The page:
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Customer Q&A: JetBlue

JetBlue uses STRIVR to enhance training for technicians at JetBlue University (JBU), where in 2017 the College of Technical Operations trained 1,802 technicians. We recently sat down with Andy Kozak, Manager of the College of Technical Operations at JBU, for a conversation about VR as it relates to JBU. We learned a little more about his background, what excites him, about using VR at JBU, and some advice he would give someone who was trying to bring VR into their business for the first time.

STRIVR: Tell us a little about your background

Kozak: I’ve been with JetBlue for 16 years, and I have been in the airline industry for 36 years. I am a lifelong aircraft mechanic, and fell into the training world when I started providing on-the-job training (OJT) for technicians at a prior airline. At JetBlue, I started as a tech, and while I love working on aircraft I followed my passion as an OJT instructor again to teach other people how to do so. A couple of years later I was asked to run the department, and have been heading up the JetBlue College of Technical Operations ever since (almost 14 years). My time at JetBlue has been the coolest of my career.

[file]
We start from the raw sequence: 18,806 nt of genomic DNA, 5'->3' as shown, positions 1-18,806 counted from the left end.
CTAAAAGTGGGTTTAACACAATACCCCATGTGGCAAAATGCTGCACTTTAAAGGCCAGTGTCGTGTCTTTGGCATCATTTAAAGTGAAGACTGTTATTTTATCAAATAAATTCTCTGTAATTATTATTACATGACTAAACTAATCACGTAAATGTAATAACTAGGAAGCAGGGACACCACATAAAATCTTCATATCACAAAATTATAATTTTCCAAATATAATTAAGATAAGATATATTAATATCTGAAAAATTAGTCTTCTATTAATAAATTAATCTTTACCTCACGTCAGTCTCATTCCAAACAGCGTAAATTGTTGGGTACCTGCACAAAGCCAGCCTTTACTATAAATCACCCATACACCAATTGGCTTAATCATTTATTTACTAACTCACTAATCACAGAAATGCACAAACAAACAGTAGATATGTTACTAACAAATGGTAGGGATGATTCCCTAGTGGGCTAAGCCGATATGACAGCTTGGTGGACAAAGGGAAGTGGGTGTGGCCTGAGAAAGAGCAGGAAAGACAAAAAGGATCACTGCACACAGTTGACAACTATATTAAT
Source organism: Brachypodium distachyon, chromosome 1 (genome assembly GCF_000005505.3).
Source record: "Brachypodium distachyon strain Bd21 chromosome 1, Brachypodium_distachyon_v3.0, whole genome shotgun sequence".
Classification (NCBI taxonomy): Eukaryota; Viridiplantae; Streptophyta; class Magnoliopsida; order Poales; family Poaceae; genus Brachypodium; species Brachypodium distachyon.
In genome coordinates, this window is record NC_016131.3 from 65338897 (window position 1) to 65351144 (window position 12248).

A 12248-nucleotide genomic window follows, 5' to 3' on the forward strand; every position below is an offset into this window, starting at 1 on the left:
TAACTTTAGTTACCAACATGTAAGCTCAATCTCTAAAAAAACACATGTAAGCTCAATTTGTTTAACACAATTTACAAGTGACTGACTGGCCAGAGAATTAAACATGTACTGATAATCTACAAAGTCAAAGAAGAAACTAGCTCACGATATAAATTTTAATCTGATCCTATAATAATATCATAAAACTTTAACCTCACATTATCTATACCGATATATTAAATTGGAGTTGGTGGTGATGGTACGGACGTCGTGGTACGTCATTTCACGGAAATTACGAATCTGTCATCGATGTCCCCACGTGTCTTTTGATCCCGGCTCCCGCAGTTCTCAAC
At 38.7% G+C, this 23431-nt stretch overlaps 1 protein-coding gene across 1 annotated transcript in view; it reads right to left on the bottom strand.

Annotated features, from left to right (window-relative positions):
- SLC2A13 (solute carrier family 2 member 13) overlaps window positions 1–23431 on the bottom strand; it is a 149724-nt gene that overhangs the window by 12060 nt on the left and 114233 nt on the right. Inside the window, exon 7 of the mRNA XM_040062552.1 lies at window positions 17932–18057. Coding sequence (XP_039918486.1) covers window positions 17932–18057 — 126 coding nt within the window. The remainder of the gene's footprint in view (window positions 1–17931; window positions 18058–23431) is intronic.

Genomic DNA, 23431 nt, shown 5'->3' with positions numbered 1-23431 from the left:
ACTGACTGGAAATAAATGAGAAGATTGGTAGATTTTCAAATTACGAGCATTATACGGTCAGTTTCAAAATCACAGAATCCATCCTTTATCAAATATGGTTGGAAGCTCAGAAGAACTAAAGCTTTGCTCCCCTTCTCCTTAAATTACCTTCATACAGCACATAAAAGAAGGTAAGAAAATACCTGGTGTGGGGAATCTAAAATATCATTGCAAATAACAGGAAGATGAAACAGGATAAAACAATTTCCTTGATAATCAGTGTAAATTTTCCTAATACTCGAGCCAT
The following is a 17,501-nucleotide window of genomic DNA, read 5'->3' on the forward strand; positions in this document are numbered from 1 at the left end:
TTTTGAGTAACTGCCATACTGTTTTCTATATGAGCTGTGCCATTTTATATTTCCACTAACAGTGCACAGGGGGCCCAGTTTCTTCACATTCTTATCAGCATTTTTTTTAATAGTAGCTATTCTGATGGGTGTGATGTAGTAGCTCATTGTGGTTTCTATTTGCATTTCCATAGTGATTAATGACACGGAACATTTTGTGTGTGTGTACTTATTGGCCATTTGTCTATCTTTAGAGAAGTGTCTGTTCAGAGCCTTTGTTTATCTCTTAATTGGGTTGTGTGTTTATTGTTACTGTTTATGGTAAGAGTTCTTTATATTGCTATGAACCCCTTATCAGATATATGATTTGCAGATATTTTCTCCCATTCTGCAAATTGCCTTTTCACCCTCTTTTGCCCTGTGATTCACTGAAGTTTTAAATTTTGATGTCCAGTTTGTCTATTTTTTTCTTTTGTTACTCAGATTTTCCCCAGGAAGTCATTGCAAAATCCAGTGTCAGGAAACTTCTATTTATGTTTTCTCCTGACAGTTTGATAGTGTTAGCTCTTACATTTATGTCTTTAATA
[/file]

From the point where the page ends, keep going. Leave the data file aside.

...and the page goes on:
STRIVR: What originally attracted you to VR? What got you interested/excited?

Kozak: I had never worn any VR gear before, and as an older generation person, I frankly thought this would be for the younger crowd. But when STRIVR came and gave the initial demonstration, I volunteered to go into the headset, and was awestruck at how real it looked. While I was in the headset they were talking to me about what I was seeing and what to expect, and my mind immediately jumped to my job: how could we use this in the technical operations side of the airline industry? I wanted to ask 1,000 questions right then and there.

Technicians by nature are very tactile. But for training, traditionally they sit in a classroom 8 hours a day, weeks at a time, listening to an instructor. I’m always thinking about how we can engage them better in training. Also, when I do OJT training, I’m at the mercy of the operations group (my counterparts who work on airplanes), and I must make allowances to borrow airplanes to teach on. Seeing VR for the first time, I thought it could take those limitations away—I wouldn’t have to rely on operational counterparts for access to a real airplane to do OJT anymore.

Most importantly is the long-term vision for effective training. As I talk to younger technicians who come in the business, they don’t want traditional training where they sit in a classroom for 8 hours a day and weeks on end. They want to be engaged, and my initial thought was that with VR, this is the way they want to learn. We could move away from conventional training, and could push the boundaries on a new age of learning.

 

STRIVR: You have just implemented VR at JetBlue University. What was the reaction from your employees seeing this type of technology now available in a training environment?

Kozak: We have a VR setup here in Orlando at our training campus, as well as kits in Boston and at JFK. The initial reaction was very positive—it was cool and allowed them to continually practice. When they moved around the airplane in the VR training experience, they had a voice guiding and instructing them.